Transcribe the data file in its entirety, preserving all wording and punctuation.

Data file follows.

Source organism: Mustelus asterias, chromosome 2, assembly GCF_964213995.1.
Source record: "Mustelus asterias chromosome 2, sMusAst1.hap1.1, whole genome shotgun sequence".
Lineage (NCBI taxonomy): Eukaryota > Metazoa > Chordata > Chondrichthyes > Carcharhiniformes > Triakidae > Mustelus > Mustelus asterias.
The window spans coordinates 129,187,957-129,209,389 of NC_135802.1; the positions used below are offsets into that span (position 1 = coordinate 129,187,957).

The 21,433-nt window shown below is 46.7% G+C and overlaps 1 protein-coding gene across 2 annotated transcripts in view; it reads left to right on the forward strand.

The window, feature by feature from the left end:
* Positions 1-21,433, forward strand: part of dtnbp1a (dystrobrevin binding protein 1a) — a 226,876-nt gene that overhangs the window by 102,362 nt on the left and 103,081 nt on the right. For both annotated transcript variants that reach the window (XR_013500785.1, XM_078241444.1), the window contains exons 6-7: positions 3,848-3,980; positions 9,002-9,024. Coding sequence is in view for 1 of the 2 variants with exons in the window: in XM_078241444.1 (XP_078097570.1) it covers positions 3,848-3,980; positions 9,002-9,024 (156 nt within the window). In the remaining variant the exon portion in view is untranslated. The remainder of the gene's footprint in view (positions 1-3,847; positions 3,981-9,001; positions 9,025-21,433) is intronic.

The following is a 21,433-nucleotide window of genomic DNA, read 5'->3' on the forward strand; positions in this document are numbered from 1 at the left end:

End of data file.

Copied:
Source organism: Mustelus asterias, chromosome 2, assembly GCF_964213995.1.
Source record: "Mustelus asterias chromosome 2, sMusAst1.hap1.1, whole genome shotgun sequence".
Lineage (NCBI taxonomy): Eukaryota > Metazoa > Chordata > Chondrichthyes > Carcharhiniformes > Triakidae > Mustelus > Mustelus asterias.
The window spans coordinates 129,187,957-129,209,389 of NC_135802.1; the positions used below are offsets into that span (position 1 = coordinate 129,187,957).

The 21,433-nt window shown below is 46.7% G+C and overlaps 1 protein-coding gene across 2 annotated transcripts in view; it reads left to right on the forward strand.

The window, feature by feature from the left end:
* Positions 1-21,433, forward strand: part of dtnbp1a (dystrobrevin binding protein 1a) — a 226,876-nt gene that overhangs the window by 102,362 nt on the left and 103,081 nt on the right. For both annotated transcript variants that reach the window (XR_013500785.1, XM_078241444.1), the window contains exons 6-7: positions 3,848-3,980; positions 9,002-9,024. Coding sequence is in view for 1 of the 2 variants with exons in the window: in XM_078241444.1 (XP_078097570.1) it covers positions 3,848-3,980; positions 9,002-9,024 (156 nt within the window). In the remaining variant the exon portion in view is untranslated. The remainder of the gene's footprint in view (positions 1-3,847; positions 3,981-9,001; positions 9,025-21,433) is intronic.

The following is a 21,433-nucleotide window of genomic DNA, read 5'->3' on the forward strand; positions in this document are numbered from 1 at the left end: